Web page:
This week a Wall Street Journal article entitled PowerPoint Turns 20, As Its Creators Ponder A Dark Side to Success is getting a bit of attention. The article has a few good comments from the two creators of PowerPoint, Robert Gaskins and Dennis Austin, who produced PowerPoint 1.0 in 1987 and then sold it later that year to Microsoft (and oy vey! the world hasn’t been the same since).
Don’t blame Microsoft
We all agree that the majority of presentations given with PowerPoint “suck rotten eggs” as Seth Godin says in his e-book. But this is largely so because people do not know (or don’t care about) the difference between a well-written document and well-designed supporting visuals. PowerPoint users usually shoot for the middle and create a slideument, a “document” that would make your third-grade English teacher apoplectic with disgust and shame that you ever attended her class, and draw scowls of disapproval from anyone who makes a living as a designer or visual communicator.
PowerPoint is not the cause of bad business presentations, but laziness and poor writing skills may be. The point is not to place more text within tiny slides intended for images and visual displays of data. The point is to first (usually) create a well-written, detailed document. Do business people still know how to write?
“A lot of people in business have given up writing the documents. They just write the presentations, which are summaries without the detail, without the backup. A lot of people don't like the intellectual rigor of actually doing the work."
— Robert Gaskins in an interview with the Wall Street Journal
Visual literacy and design literacy have never been more important, and these subjects should be taught in schools. However, this does not mean that the ability to write well is any less important than it used to be, in fact good writing skills are also more important than ever. The future may belong to the designers, but it will also belong to those who can write insanely well. Sadly, I’m afraid that solid writing skills will become increasingly rare.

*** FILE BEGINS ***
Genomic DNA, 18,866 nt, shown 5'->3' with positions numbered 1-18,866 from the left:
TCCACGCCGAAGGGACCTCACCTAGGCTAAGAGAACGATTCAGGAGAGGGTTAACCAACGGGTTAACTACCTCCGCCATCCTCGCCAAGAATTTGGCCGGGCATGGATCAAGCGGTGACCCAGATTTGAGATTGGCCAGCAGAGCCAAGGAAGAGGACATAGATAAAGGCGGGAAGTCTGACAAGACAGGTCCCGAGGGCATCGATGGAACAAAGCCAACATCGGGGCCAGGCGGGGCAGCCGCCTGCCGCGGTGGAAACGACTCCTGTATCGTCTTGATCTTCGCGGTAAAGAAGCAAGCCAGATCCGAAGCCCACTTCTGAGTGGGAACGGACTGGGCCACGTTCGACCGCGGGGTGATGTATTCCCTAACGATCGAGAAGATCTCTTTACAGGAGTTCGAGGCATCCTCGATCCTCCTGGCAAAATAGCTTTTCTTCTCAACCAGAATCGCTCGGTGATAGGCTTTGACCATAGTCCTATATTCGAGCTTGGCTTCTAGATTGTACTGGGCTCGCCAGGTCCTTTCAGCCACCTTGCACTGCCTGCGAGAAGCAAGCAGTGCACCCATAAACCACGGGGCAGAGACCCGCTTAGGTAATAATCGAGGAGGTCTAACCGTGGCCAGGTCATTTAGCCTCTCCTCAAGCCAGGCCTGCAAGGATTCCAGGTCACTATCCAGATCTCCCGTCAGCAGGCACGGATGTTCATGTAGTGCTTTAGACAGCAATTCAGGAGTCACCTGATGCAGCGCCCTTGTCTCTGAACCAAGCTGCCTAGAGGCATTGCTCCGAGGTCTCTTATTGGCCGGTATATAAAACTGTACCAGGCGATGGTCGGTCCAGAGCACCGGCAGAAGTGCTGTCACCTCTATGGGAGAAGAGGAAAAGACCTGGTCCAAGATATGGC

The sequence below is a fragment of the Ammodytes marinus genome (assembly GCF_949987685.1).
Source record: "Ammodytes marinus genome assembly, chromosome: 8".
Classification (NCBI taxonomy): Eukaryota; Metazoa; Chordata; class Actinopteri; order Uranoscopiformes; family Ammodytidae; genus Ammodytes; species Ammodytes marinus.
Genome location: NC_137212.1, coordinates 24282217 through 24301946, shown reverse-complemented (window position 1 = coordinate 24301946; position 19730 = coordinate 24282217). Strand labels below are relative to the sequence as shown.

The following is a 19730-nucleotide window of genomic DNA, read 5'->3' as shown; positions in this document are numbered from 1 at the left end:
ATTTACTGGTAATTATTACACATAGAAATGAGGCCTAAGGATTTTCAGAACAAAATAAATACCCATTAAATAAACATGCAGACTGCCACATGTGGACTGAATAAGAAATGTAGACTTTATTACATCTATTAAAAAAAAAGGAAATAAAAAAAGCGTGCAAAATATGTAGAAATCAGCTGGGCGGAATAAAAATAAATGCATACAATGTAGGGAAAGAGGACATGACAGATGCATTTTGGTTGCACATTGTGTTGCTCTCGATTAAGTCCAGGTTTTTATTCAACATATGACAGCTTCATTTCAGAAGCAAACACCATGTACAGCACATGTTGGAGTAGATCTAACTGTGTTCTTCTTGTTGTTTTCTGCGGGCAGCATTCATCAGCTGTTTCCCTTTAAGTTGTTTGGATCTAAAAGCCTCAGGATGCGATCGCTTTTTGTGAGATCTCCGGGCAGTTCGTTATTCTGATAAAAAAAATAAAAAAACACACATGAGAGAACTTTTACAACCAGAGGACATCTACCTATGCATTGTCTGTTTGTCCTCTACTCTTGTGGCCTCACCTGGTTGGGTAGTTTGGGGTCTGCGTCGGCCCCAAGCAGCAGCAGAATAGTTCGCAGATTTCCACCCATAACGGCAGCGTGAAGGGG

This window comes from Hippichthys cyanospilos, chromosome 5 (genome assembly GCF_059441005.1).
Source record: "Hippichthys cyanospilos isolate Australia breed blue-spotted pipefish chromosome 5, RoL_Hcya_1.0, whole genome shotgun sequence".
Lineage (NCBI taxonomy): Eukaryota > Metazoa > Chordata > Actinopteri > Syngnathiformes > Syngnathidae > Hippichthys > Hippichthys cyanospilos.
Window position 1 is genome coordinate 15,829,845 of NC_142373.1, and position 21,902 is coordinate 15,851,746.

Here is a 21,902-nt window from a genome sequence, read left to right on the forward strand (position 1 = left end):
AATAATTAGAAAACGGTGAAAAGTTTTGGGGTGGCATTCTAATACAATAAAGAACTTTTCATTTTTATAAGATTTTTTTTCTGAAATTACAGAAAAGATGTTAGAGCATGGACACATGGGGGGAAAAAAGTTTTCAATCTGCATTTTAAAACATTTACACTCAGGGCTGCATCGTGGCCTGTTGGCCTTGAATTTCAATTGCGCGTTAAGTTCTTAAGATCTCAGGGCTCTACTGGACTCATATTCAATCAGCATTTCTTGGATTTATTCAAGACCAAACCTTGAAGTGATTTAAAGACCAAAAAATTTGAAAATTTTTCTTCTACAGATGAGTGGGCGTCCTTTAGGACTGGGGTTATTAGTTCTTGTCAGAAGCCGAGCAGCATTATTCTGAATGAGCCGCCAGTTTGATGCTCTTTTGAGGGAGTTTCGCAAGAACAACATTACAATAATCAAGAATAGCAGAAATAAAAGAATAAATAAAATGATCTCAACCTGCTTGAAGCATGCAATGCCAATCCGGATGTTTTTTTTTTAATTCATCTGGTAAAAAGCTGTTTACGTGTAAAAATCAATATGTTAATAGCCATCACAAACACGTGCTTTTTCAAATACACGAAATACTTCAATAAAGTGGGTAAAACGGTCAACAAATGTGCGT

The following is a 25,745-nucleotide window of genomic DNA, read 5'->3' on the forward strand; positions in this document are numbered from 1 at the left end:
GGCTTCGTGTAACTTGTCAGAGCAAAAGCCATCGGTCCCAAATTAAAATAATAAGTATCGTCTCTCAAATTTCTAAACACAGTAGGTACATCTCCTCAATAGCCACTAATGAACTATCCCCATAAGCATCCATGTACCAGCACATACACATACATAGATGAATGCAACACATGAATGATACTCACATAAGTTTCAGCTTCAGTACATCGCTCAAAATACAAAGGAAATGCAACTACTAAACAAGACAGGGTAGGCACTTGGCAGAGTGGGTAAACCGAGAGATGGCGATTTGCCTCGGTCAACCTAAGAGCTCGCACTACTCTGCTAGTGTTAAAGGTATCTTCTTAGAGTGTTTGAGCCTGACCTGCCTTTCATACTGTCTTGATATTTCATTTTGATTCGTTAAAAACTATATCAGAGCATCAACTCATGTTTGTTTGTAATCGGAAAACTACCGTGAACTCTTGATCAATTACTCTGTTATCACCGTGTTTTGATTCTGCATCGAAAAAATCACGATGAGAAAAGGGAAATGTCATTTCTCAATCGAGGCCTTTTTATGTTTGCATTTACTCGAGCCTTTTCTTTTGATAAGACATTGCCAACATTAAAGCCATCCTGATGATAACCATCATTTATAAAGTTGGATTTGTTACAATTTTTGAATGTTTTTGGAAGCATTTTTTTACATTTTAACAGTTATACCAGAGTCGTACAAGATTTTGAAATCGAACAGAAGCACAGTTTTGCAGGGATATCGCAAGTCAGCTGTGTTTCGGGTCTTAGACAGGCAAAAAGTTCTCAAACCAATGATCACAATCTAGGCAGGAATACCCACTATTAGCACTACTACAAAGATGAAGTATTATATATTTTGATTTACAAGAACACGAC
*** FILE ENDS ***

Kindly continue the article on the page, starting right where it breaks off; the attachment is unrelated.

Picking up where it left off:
Can reading and writing make you a better speaker?
I became a better speaker and presenter after college in part because I majored in Philosophy, a degree that required loads and loads of reading, writing, and arguing…daily. All this reading and writing, oddly enough, made me a more articulate speaker as I learned better how to think critically, listen to opposing views, and spell out my ideas or position clearly and succinctly. I’m not against young children using PowerPoint in schools, but I hope the presentations they are making are verbal reports which are coming at the end of rigorous research and well-reasoned, detailed written reports. I fear that the “PowerPoint presentations” are often a replacement for written papers rather than an extension or augmentation of the research and written work.
“Now grade-school children turn in book reports via PowerPoint. [The PowerPoint inventors] call that an abomination. Children, they emphatically agree, need to think and write in complete paragraphs.”
— Lee Gomes, Wall Street Journal article on PowerPoint
Adults do silly things with PowerPoint too
We can’t blame the kids for making really bad PowerPoint. They learn bad habits from us. It’s all around them, and they don’t have to look far. Even (especially?) prominent U.S. politicians can produce some really bad PowerPoint. Leave it to a U.S. politician, then, to this week proudly display a PowerPoint deck that exemplifies everything that’s wrong with the way PowerPoint is used today. It's odd that anyone can look at these slides by Mitt Romney and then label the creator of such obfuscation and bad design as “Multimedia Mitt”. (Is the PowerPoint bar really set that low?) No words are necessary from me. Enjoy the slide show with the world’s longest title.
Click slide above to see the entire PowerPoint deck (if you must).